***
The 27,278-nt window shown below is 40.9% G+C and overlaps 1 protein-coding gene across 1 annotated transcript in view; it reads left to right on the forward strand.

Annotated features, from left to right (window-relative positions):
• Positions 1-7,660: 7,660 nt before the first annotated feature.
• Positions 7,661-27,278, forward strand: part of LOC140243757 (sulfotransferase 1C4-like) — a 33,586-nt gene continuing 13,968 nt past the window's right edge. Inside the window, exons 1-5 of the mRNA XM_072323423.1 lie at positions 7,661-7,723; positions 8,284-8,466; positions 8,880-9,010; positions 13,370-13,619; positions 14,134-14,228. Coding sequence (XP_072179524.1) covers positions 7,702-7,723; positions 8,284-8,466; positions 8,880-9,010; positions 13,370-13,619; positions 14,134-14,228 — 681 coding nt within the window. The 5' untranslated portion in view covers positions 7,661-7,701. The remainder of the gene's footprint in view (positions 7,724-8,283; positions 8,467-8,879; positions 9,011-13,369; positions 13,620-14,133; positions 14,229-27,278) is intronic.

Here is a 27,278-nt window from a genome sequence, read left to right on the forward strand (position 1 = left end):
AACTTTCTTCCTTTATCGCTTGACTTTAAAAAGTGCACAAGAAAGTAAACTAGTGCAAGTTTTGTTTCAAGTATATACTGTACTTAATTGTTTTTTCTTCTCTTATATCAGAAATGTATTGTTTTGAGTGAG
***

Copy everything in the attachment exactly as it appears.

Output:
The 27,278-nt window shown below is 40.9% G+C and overlaps 1 protein-coding gene across 1 annotated transcript in view; it reads left to right on the forward strand.

Annotated features, from left to right (window-relative positions):
• Positions 1-7,660: 7,660 nt before the first annotated feature.
• Positions 7,661-27,278, forward strand: part of LOC140243757 (sulfotransferase 1C4-like) — a 33,586-nt gene continuing 13,968 nt past the window's right edge. Inside the window, exons 1-5 of the mRNA XM_072323423.1 lie at positions 7,661-7,723; positions 8,284-8,466; positions 8,880-9,010; positions 13,370-13,619; positions 14,134-14,228. Coding sequence (XP_072179524.1) covers positions 7,702-7,723; positions 8,284-8,466; positions 8,880-9,010; positions 13,370-13,619; positions 14,134-14,228 — 681 coding nt within the window. The 5' untranslated portion in view covers positions 7,661-7,701. The remainder of the gene's footprint in view (positions 7,724-8,283; positions 8,467-8,879; positions 9,011-13,369; positions 13,620-14,133; positions 14,229-27,278) is intronic.

Here is a 27,278-nt window from a genome sequence, read left to right on the forward strand (position 1 = left end):
AACTTTCTTCCTTTATCGCTTGACTTTAAAAAGTGCACAAGAAAGTAAACTAGTGCAAGTTTTGTTTCAAGTATATACTGTACTTAATTGTTTTTTCTTCTCTTATATCAGAAATGTATTGTTTTGAGTGAG